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Complicit Atmospheres: Anti-Semitism and Midcentury U.S. Fiction

Norman, Will (2019) Complicit Atmospheres: Anti-Semitism and Midcentury U.S. Fiction. Comparative Literature Studies, 56 (4). pp. 731-749. ISSN 0010-4132. E-ISSN 1528-4212. (doi:10.5325/complitstudies.56.4.0731) (KAR id:75489)

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In this article I explore how US writers and intellectuals in the years following World War Two responded aesthetically to the questions of complicity raised by anti-Semitism and the Holocaust. I discuss two short stories in particular: Vladimir Nabokov's "Double Talk" (1945) and Mary McCarthy's "Artists in Uniform" (1953). These form part of a group of literary works that share a striking and singular theme: the nightmare of the liberal intellectual finding her- or himself complicit with anti-Semitism in the confined space of a social encounter, and unable to escape. In reading these stories for their points of contact and shared concerns, we can begin to build an account of how complicity was addressed by members of a particular cultural formation in the early Cold War, that of an East-Coast intelligentsia characterized by its rejection of Stalinism, adherence to classically liberal political values and commitment to the aesthetic values of European modernism. More specifically, we gain an insight into why the aesthetics of complicity should be understood as a necessary and constitutive element of this group’s intellectual ethos.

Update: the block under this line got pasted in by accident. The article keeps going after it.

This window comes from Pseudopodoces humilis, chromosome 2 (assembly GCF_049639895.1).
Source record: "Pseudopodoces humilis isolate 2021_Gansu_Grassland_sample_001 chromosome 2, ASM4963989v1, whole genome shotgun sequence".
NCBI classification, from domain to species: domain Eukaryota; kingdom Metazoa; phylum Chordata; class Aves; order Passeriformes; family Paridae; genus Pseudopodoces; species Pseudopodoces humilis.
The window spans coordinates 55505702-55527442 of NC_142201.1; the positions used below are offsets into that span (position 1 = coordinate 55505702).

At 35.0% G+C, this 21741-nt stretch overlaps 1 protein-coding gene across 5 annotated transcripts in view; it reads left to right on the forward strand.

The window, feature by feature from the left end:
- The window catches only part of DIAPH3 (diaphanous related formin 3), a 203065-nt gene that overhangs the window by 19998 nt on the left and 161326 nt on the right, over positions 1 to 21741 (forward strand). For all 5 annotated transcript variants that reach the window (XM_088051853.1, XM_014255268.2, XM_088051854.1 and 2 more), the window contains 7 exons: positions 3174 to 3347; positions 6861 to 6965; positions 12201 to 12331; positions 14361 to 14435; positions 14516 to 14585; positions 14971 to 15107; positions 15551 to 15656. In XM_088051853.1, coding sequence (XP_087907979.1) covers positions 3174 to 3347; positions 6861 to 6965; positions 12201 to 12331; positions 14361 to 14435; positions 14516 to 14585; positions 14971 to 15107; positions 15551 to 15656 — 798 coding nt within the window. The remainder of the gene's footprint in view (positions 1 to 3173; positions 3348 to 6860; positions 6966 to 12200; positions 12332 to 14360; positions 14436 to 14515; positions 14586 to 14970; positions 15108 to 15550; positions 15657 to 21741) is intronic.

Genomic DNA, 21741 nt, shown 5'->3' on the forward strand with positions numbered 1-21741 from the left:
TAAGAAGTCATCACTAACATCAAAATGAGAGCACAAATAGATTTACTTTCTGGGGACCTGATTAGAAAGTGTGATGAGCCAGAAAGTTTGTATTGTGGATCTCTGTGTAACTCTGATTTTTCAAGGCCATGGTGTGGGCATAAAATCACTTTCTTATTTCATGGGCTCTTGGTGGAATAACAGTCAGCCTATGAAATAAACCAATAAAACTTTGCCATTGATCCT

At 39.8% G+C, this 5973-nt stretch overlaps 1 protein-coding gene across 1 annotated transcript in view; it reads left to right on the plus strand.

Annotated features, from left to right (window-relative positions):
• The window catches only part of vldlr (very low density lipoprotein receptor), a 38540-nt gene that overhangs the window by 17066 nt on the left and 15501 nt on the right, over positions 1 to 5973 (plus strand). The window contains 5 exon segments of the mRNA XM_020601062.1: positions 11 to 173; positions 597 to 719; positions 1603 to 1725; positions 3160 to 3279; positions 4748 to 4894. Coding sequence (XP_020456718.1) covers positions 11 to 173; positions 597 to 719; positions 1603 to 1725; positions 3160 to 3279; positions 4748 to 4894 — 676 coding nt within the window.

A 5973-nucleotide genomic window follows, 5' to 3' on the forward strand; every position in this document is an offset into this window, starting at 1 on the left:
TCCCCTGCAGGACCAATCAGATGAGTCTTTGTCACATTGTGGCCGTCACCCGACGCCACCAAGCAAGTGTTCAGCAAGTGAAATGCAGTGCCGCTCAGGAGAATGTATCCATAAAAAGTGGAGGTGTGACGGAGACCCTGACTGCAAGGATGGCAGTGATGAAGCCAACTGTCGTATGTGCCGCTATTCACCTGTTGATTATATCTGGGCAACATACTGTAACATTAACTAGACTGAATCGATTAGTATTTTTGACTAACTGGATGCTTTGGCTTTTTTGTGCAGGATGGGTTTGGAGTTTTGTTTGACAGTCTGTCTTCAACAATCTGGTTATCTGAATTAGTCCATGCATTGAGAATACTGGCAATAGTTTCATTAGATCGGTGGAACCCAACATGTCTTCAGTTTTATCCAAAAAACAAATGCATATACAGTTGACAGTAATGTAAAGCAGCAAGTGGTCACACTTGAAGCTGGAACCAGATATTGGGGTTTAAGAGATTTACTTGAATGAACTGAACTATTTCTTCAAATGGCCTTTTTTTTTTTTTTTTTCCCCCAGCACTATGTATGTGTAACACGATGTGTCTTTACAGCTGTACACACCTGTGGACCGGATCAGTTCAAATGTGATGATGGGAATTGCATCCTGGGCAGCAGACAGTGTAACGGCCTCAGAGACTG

Item Type: Article
DOI/Identification number: 10.5325/complitstudies.56.4.0731
Uncontrolled keywords: Complicity, Anti-Semitism, Vladimir Nabokov, Mary McCarthy, US Fiction, Midcentury
Subjects: P Language and Literature > PS American literature
Divisions: Divisions > Division of Arts and Humanities > School of English
Depositing User: Will Norman
Date Deposited: 22 Jul 2019 10:33 UTC
Last Modified: 06 Feb 2020 15:17 UTC
Resource URI: (The current URI for this page, for reference purposes)
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